If authors are unable to make a living from their work, the supply of new and innovative writing will dry up. It is therefore vital that they have access to grants and other sources of funding.
While a number of charitable organisations are able to provide discreet funding for creators, such as our own Authors' Foundation, there is a great need for ongoing support via national and international bodies.
Arts Council & Creative Scotland
The SoA works closely with Arts Council England, the Arts Council of Wales and Creative Scotland to ensure that funds are made available to authors and to support literature. In between 2015-2018, Arts Council England expects to spend approximately £46m on literature from a total budget of over £1.3bn, which represents just 3.5%. We believe that the Arts Council and Creative Scotland should do more across the UK to support authors in order to increase the supply of quality writing for everyone. We support Arts Council England’s aim, as expressed in Models of Support for Literary Fiction, to provide greater support for authors and independent publishers, boost readership and increase diversity across the sector.
In April 2018 we responded to Arts Council England’s ‘conversation’ about its plans for the next ten years. We highlighted a number of areas where we believe ACE could provide greater support to authors, including grants for work in progress, skills training, mentoring schemes, funding for prizes and supporting authors to make school visits. The next stage of ACE’s consultation will take place in the autumn. We will be making a submission and asking for members’ views in advance of this.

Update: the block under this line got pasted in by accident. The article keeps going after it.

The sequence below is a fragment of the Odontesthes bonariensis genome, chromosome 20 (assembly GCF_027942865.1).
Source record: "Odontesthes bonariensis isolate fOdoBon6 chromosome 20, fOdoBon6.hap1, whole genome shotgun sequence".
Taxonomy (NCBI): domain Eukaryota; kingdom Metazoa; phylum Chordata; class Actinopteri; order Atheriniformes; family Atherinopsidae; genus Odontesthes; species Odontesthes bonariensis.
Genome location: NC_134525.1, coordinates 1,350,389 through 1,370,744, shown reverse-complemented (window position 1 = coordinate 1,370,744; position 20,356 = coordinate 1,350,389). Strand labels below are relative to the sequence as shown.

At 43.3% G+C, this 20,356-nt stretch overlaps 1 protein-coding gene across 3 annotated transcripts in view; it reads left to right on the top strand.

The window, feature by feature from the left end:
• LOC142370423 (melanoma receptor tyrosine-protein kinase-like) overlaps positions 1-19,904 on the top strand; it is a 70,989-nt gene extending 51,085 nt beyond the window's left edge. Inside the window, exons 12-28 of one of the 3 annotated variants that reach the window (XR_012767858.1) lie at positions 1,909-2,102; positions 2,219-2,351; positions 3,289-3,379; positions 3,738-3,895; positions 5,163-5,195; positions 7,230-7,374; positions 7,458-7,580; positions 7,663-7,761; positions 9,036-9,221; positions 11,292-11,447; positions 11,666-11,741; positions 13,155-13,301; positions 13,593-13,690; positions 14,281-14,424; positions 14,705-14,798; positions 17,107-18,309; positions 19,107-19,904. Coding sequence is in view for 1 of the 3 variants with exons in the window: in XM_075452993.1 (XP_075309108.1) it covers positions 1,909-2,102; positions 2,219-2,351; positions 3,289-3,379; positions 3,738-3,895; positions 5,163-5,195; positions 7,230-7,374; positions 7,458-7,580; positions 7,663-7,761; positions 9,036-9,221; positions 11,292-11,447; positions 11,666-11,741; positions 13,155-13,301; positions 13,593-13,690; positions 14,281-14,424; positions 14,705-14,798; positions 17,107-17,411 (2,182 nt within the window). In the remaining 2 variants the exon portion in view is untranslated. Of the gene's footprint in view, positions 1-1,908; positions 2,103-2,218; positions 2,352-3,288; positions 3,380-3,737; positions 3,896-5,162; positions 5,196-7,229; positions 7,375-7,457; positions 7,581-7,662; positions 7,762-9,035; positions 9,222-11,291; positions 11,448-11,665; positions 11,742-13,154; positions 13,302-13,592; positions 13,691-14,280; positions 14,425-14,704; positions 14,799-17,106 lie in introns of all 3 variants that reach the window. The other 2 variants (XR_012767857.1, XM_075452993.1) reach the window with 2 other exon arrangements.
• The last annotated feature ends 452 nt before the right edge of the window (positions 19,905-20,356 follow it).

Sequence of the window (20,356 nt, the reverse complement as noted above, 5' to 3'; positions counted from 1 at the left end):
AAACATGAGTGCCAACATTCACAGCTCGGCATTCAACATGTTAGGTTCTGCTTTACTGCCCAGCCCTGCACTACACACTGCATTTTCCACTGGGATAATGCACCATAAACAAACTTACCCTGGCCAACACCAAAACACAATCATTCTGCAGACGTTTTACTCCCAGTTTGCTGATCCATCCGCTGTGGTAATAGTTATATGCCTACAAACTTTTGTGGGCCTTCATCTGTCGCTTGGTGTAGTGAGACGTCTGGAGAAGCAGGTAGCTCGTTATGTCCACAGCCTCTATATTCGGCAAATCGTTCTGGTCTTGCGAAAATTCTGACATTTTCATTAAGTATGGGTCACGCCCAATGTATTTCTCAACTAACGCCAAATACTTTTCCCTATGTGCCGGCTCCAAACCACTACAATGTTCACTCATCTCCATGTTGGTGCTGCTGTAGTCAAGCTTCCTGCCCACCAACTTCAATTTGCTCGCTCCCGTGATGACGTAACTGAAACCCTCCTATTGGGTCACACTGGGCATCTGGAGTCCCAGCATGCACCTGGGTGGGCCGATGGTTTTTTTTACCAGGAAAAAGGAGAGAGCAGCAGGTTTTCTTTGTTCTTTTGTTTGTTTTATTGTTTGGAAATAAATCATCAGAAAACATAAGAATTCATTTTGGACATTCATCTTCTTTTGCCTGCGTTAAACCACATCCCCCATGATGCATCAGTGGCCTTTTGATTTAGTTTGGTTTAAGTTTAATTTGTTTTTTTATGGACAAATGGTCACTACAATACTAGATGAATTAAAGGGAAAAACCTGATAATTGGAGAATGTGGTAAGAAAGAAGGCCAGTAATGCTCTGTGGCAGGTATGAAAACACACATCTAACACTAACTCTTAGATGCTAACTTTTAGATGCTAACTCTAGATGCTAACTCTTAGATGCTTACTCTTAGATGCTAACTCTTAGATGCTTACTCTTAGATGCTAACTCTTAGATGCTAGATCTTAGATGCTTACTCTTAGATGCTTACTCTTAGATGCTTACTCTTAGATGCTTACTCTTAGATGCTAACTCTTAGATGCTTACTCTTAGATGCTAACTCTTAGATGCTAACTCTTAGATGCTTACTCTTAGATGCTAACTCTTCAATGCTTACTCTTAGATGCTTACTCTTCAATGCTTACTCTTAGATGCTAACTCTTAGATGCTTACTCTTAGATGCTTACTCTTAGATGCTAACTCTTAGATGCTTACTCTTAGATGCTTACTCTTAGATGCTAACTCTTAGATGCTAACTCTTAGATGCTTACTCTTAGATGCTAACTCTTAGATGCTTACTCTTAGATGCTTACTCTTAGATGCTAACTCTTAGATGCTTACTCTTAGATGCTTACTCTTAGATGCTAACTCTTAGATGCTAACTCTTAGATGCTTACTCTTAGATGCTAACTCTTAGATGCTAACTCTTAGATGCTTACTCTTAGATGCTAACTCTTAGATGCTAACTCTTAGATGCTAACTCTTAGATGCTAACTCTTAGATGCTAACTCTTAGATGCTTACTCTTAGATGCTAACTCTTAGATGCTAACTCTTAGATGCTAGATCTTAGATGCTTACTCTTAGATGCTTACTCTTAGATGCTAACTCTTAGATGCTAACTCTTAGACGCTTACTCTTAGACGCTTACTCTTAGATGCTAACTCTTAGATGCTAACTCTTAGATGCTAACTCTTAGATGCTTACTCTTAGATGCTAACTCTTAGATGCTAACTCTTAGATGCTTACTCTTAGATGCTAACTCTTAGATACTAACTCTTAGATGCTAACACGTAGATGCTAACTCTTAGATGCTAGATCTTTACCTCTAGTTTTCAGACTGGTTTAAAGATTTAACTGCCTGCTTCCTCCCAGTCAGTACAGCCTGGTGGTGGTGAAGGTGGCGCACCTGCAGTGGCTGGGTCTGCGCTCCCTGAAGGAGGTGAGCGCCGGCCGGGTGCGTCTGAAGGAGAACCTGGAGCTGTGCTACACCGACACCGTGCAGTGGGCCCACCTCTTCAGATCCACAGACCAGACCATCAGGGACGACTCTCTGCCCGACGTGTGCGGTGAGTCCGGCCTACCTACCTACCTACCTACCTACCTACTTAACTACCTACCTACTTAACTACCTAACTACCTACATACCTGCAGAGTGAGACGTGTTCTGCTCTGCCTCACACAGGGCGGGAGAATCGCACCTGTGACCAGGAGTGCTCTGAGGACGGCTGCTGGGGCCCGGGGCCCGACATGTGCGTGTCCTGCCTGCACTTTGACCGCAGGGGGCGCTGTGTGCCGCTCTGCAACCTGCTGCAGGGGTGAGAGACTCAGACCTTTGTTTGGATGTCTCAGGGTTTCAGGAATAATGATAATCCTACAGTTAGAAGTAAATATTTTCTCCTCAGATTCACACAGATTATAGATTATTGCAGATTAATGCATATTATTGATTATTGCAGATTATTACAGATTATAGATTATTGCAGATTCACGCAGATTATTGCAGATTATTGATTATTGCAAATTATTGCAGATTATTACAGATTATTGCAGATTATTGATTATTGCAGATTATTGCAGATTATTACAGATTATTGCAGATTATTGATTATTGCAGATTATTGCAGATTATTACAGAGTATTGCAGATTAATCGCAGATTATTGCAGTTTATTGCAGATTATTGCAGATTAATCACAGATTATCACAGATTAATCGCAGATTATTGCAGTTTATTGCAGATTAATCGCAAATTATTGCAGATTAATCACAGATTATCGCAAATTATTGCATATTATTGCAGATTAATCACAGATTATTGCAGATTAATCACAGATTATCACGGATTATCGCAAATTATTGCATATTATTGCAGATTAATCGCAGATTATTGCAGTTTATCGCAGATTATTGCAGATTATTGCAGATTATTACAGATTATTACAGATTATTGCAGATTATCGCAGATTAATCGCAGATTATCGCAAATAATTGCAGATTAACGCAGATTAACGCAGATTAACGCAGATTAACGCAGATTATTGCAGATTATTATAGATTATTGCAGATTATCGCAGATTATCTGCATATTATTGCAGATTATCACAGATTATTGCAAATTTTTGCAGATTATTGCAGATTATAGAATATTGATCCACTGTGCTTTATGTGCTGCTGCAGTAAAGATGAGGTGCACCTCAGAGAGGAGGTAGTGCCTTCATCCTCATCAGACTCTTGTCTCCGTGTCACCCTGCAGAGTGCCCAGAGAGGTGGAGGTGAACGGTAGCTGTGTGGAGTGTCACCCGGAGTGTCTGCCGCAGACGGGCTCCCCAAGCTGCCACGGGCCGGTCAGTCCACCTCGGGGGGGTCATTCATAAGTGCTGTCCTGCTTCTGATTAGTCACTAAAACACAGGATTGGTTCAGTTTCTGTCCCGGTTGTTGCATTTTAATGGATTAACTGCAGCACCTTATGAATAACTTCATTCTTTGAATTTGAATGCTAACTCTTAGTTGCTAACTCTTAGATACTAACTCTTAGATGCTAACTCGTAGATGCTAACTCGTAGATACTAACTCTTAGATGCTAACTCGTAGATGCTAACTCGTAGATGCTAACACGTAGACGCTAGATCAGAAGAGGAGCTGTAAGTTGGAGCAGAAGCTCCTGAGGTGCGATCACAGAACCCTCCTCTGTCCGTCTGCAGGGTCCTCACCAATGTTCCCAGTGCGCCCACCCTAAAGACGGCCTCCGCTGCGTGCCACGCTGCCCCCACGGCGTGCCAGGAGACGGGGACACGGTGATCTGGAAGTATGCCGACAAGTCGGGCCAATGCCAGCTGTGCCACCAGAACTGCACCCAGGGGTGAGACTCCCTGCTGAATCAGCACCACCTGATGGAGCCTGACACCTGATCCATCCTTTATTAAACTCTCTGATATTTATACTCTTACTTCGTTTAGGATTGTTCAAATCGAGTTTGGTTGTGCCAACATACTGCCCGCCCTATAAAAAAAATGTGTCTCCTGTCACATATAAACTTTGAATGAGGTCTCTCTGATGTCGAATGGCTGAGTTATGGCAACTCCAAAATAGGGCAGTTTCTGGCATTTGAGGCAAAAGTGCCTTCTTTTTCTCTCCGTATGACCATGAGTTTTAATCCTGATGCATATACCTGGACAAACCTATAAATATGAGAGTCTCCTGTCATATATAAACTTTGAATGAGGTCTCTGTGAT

We are concerned about the loss of EU funding for the arts after Brexit. The Creative Europe funding scheme provides important funding for the arts across Europe, and brings in an average of £18.4 million a year to the UK. Creative Europe is particularly important for literary translation, and since 2014 its funding has enabled 147 books by authors from or based in the UK to be translated into other languages. It has also helped distribute 145 British films in other European countries.
One of Creative Europe’s key aims is to “promote the transnational circulation and mobility of cultural and creative works and artists to reach new audiences.” This is a laudable goal, and public funding of the arts must continue to support such an aspiration after Brexit. Membership of Creative Europe is not restricted to EU states, and we are urging the Government to either commit to remaining within Creative Europe following our departure from the EU, or to increase domestic funding for the arts via the Arts Council or another equivalent body.
Authors benefit both directly and indirectly from EU research funding. The UK is the second largest recipient of EU funding for science and research, and it is vital that our excellent reputation for research is not damaged by Brexit. Losing this funding would also have a knock-on effect on the £1.1bn journal market. The Government should commit to securing continued access to EU research funding schemes, or putting in place a domestic replacement.
Funding for skills training
Most authors are self-employed workers, and it is crucial that continuing professional development is offered to them and not just to employees. One way to reach this almost invisible workforce is through professional organisations and trade unions, including the SoA, which offer members access to training, mentoring and updates on industry developments. Government funding would be well directed to such schemes which take the place of traditional apprenticeships, which, by the very nature of writing, do not work for authors.